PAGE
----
Gazette of the United-States. (New-York [N.Y.]) 1789-1793, June 06, 1789, Image 1

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    No. XVI.
the TABLE T. No. XVI.
• Customs are not always so-wrong as they appear to be.'
IN walking the streets the other day, I over
heard two gentlemen conversing ; one of
whom warmly reprobated the practice of pre-en
gasino votes for an election. The unreserved
in which he exprefled himfelf, indicated
peculiar degree of franknefs and honesty. 1
*as on the firll impreflion,involuntarily led into
a coincidence of sentiment ; but upon more ma
ture reflection, I am induced to take a different
fide of the question.
This is one of thole political points, that can
o nly be determined by a consideration of the cir
cnmftances, that attend each particular cafe. In
a community made up of numerous small corpor
ations, where the settlements are frequent, and
the inllitutions offociety so formed, that the peo
ple, as a matter of course, acquire a knowledge
of characters, no benefit results from electioneer
ing. Connecticut is a community that falls with
in'this description. If a candidate for an office,
in that State, comes forward with his pretentions,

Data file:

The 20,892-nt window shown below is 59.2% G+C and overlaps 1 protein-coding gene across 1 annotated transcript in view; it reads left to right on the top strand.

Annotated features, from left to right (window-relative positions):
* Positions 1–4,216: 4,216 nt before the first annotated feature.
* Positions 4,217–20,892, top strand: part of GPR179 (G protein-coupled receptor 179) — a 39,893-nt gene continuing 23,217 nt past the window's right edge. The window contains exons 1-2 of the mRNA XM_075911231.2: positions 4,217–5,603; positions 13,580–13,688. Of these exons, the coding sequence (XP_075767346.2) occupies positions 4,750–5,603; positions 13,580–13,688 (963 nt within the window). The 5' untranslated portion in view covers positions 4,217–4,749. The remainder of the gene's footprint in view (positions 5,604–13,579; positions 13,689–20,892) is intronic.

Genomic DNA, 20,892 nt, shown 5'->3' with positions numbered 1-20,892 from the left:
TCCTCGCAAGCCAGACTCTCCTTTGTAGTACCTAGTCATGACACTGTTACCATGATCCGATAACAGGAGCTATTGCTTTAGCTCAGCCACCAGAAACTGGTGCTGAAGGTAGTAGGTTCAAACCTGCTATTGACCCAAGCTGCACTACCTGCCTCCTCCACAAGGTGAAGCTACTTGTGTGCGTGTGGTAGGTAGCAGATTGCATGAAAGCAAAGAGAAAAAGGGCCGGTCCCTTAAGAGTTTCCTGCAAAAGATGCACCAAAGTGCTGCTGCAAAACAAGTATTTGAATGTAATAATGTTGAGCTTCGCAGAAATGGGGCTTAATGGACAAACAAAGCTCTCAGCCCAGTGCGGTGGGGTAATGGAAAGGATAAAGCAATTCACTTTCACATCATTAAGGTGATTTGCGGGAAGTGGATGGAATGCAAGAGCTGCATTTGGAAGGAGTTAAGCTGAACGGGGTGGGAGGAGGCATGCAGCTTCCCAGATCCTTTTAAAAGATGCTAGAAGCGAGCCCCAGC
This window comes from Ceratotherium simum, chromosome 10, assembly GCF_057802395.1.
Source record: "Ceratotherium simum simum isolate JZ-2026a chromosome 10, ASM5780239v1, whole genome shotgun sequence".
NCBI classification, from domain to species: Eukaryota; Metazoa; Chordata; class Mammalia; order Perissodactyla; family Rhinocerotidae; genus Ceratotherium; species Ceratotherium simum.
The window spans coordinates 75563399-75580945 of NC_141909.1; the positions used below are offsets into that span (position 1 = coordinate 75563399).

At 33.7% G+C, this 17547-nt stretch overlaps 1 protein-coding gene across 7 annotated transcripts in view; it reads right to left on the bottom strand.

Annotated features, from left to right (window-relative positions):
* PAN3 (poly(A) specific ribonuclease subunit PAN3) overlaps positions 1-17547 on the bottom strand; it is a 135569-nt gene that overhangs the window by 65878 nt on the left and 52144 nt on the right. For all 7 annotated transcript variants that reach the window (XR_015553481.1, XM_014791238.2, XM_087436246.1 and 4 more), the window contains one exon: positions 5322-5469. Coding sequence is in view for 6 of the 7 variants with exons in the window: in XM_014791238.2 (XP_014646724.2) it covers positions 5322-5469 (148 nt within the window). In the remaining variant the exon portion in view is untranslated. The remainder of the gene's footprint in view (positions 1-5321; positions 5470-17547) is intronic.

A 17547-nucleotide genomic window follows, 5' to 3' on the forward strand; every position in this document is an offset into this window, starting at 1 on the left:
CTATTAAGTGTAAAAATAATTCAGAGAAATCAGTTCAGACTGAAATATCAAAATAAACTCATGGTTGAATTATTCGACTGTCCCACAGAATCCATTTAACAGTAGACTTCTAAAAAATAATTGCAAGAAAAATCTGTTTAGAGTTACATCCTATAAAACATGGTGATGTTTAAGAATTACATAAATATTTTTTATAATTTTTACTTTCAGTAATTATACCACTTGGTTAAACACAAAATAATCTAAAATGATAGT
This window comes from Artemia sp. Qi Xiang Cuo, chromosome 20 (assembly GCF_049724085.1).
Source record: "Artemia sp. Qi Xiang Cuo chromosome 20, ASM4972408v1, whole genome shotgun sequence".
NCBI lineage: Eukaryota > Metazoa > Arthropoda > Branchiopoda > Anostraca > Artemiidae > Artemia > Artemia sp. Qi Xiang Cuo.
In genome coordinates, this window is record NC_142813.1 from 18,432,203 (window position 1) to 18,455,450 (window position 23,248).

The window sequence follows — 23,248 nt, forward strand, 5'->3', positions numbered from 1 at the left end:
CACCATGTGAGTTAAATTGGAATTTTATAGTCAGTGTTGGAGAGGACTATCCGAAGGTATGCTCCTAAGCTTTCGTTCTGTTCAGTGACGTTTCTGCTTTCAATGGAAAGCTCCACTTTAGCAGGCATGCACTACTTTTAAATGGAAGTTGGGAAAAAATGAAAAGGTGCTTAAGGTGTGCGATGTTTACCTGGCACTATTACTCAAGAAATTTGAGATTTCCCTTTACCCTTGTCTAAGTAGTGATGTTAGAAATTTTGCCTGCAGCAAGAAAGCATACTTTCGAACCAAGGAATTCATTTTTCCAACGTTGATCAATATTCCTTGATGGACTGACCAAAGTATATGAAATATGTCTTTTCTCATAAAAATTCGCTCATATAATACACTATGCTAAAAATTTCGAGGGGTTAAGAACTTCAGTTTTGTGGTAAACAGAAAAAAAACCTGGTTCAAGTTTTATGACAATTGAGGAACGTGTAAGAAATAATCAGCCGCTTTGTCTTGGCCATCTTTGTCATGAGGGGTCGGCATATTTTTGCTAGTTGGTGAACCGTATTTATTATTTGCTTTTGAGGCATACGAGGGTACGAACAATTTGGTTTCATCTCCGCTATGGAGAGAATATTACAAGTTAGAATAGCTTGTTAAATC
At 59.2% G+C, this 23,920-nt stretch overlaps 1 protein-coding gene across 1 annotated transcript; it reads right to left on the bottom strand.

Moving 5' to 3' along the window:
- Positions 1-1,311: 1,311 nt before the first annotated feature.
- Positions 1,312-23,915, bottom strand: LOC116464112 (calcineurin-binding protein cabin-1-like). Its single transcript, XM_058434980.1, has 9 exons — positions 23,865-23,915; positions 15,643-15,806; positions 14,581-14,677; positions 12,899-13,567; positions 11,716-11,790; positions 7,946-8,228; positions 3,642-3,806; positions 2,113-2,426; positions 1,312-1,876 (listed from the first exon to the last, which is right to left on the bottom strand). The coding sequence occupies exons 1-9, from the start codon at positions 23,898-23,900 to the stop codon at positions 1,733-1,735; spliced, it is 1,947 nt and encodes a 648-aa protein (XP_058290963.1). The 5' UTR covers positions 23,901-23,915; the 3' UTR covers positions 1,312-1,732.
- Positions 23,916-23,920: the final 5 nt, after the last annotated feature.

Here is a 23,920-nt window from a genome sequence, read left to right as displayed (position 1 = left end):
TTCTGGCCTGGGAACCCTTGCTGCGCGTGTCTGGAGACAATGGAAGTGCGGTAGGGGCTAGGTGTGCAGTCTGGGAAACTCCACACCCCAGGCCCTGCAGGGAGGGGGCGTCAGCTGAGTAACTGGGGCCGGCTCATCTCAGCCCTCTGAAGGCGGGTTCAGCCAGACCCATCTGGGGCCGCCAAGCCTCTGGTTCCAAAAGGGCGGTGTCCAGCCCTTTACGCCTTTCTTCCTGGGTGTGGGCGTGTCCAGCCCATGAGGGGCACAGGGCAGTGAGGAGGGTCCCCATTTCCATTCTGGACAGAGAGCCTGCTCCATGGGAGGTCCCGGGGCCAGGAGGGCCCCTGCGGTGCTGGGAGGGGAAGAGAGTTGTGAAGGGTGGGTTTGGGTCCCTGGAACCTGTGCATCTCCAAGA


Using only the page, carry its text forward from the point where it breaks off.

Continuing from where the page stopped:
it will have, either a bad effect, or none at all.—
Should it so happen, that his reputation is pre
viously eftabli/hed, he has no occalion for any ex
ertions in his own behalf. But Ihould his charac
ter, from any cause, not be generally known, his
solicitude may so operate, as to do an injury to
himfelf, or the public. If he is a man of real,
though unknown merit, he may render it suspi
cious, by an attempt to proclaim it to a people, who
have been accuitomed to seek their own objects
ofpraife and preferment. If he is an undelet
ing man, it is potfible he may, by foine seducing
arts, catch the popular humour, and carry his
point, to the eKclufionof one who is meritorious.
As a general rule in Connecticut, it will be bet
ter for the candidate himfelf, and fafer for the
people, that he Ihould make no bustle about his
election. It may happen, however, that some
extraordinary cases will authorise a departure
from this principle.
In a community differently circumstanced, the
reverie may be proper and beneficial. Where the
difttifts are latge, the inhabitants thinly scatter
ed, and compoled of various descriptions of peo
ple ■, and where the interior regulations are not
calculated to render it for the inclination or con-
Tenience of men to have a general knowledge of
cach other, I believe the public interell is promo
ted by a pvetty active spirit of electioneering.—
The confufion and animosities that prevail on
these occasions, may be disagreeable and hurtful;
but they must be considered as an evil neceflarily
resulting from the nature of the fituarion.
When a candidate offers himfelf for an office, he
puts himfelf up as a public mark ; and, as it were,
calls upon mankind to invefligate his character.